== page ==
Here is an excerpt from “Weeping and Hoping in Jerusalem”, chapter two in Walter Brueggemann’s new book Mandate to Difference: An Invitation to the Contemporary Church (2007). Brueggemann is summarizing his analysis of the city of Jerusalem under King Solomon.
“The core ingredients of the new urban economy of Solomon are expansive building [as a symbolic expression of oligarchic power], acquisitive commerce [not least through a huge investment in the arms trade], strong military apparatus [financed by taxes falling inequitably on the poor, who also, of course, comprise the main source of recruitment], cheap labor by inscription [replicating the slave-driven economy of Egypt], and sexual politics [for dynastic purposes]. Every aspect of this development of political economy is in sharp tension with the old covenantal assumptions that governed, according to Israel’s memory, the pre-urban society of Israel. All of that - major achievement that it is, precisely because it is radically innovative in Israel - required theological legitimation, and for that reason the building of the temple occupies the center of the Solomon narrative. Solomon is officially pious and devoted to ‘good works.’
“However, a close and careful reading of the I Kings narrative clearly reveals that the temple is in fact a royal chapel designed for state purposes in which the leadership and liturgical imagination are enthralled by the Solomonic apparatus (see Amos 7:13 for a like notion). State religion thus exists to maintain the status quo of aggressive acquisitiveness by the elites that is based on taxation and conscription of the peasant economy. At the center of this ambitious and shameless program of legitimacy is the God of the temple, YHWH, now portrayed as patron of the dynasty and its economic apparatus, designed to dwell benignly in Jerusalem forever (see I Kgs 8:12-13)…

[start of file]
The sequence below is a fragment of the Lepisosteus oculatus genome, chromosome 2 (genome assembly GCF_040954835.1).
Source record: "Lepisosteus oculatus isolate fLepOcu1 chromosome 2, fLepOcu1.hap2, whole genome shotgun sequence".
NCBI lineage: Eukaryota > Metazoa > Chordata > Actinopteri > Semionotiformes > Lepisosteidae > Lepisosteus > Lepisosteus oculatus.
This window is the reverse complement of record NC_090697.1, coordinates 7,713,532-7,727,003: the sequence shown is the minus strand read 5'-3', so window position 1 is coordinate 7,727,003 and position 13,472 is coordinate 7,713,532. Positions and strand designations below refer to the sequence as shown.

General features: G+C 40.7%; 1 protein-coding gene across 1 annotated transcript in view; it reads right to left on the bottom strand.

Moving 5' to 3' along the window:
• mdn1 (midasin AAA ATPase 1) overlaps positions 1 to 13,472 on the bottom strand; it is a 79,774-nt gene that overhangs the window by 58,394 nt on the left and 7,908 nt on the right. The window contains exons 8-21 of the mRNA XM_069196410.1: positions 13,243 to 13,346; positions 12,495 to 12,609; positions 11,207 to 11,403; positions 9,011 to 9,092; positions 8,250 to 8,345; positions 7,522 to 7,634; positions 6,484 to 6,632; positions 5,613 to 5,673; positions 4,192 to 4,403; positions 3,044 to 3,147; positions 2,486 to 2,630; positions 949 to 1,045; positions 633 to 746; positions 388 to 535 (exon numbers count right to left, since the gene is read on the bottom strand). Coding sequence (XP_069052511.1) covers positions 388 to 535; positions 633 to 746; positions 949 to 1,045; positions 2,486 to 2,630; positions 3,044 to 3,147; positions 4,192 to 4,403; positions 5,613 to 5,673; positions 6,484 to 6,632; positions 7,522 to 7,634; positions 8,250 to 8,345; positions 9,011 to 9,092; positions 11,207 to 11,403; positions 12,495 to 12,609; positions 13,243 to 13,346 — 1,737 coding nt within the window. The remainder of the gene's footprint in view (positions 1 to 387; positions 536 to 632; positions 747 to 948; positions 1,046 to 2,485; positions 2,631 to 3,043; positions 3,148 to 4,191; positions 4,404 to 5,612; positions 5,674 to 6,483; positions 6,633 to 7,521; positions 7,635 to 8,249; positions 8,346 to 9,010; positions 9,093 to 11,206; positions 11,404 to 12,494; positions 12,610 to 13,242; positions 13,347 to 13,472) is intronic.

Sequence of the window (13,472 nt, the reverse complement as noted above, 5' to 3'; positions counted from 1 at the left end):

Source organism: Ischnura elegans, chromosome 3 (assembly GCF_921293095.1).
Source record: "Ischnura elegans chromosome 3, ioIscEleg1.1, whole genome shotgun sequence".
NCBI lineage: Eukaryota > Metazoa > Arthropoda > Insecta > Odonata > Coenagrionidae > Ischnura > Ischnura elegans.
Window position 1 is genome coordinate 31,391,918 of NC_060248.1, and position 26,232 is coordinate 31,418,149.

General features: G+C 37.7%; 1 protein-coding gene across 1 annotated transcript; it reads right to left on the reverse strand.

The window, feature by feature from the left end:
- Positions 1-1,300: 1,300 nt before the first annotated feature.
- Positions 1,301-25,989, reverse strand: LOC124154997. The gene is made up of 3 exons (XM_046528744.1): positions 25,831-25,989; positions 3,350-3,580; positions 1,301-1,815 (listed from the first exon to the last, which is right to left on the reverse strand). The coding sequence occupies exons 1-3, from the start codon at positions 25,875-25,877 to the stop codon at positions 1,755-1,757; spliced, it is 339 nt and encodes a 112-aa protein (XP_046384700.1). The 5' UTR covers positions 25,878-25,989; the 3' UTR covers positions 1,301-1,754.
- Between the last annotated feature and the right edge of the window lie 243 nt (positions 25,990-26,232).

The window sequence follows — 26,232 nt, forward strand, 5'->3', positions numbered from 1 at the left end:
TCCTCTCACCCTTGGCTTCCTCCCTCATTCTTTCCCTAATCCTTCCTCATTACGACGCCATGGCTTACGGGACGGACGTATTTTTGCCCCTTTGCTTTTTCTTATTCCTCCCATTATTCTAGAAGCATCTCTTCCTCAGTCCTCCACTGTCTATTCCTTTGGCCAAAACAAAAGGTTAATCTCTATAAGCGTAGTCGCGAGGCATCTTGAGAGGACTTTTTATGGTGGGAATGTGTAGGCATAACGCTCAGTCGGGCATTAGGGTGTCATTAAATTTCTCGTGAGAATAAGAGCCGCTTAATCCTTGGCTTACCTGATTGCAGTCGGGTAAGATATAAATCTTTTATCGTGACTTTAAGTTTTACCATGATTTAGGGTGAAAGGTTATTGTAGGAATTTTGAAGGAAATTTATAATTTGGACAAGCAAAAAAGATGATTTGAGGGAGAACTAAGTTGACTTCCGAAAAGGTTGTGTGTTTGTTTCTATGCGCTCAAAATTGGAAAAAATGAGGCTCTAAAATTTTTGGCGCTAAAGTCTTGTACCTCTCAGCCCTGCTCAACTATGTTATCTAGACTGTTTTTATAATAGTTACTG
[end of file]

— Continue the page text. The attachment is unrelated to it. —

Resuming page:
“In sum, then, the Solomonic urban achievement, according to the text, constitutes a convergence of an economic monopoly, political oligarchy, and a religion of equilibrium. This emergence gave great stature to Solomon. The narrative, however, does not hide the conviction that it was, in toto, a system of aggressive exploitation and oppression that amounted to a deep contradiction of and repudiation of the covenant God of emancipation who had dreamed of covenantal justice.”
Readers can make the requisite extrapolations for our contemporary context. If you need any help, note that Brueggemann first presented this chapter at a conference on urban ministry at the National Cathedral, Washington, D.C. (”National Cathedral”: now there’s an oxymoron if ever there was one!)